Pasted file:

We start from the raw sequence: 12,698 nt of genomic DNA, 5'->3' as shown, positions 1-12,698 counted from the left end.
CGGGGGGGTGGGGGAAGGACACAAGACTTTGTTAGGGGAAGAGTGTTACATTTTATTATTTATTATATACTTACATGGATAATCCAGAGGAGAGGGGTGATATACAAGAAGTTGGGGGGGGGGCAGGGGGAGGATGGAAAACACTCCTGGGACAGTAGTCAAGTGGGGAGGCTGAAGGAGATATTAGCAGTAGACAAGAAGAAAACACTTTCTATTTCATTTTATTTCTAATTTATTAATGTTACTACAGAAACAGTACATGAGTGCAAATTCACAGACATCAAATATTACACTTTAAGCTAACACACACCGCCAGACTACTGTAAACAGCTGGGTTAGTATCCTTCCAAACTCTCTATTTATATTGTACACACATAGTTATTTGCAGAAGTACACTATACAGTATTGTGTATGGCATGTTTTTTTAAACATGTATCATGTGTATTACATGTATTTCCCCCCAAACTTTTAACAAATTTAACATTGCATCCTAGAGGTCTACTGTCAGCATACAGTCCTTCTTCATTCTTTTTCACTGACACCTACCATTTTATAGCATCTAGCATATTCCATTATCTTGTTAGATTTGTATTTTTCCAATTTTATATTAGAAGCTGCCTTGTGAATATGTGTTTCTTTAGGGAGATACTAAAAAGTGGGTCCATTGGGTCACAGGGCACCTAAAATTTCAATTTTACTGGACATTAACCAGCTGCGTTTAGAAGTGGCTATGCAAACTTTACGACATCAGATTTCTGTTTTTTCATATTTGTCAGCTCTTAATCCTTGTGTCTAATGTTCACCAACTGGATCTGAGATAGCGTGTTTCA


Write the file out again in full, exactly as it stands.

We start from the raw sequence: 12,698 nt of genomic DNA, 5'->3' as shown, positions 1-12,698 counted from the left end.
CGGGGGGGTGGGGGAAGGACACAAGACTTTGTTAGGGGAAGAGTGTTACATTTTATTATTTATTATATACTTACATGGATAATCCAGAGGAGAGGGGTGATATACAAGAAGTTGGGGGGGGGGCAGGGGGAGGATGGAAAACACTCCTGGGACAGTAGTCAAGTGGGGAGGCTGAAGGAGATATTAGCAGTAGACAAGAAGAAAACACTTTCTATTTCATTTTATTTCTAATTTATTAATGTTACTACAGAAACAGTACATGAGTGCAAATTCACAGACATCAAATATTACACTTTAAGCTAACACACACCGCCAGACTACTGTAAACAGCTGGGTTAGTATCCTTCCAAACTCTCTATTTATATTGTACACACATAGTTATTTGCAGAAGTACACTATACAGTATTGTGTATGGCATGTTTTTTTAAACATGTATCATGTGTATTACATGTATTTCCCCCCAAACTTTTAACAAATTTAACATTGCATCCTAGAGGTCTACTGTCAGCATACAGTCCTTCTTCATTCTTTTTCACTGACACCTACCATTTTATAGCATCTAGCATATTCCATTATCTTGTTAGATTTGTATTTTTCCAATTTTATATTAGAAGCTGCCTTGTGAATATGTGTTTCTTTAGGGAGATACTAAAAAGTGGGTCCATTGGGTCACAGGGCACCTAAAATTTCAATTTTACTGGACATTAACCAGCTGCGTTTAGAAGTGGCTATGCAAACTTTACGACATCAGATTTCTGTTTTTTCATATTTGTCAGCTCTTAATCCTTGTGTCTAATGTTCACCAACTGGATCTGAGATAGCGTGTTTCA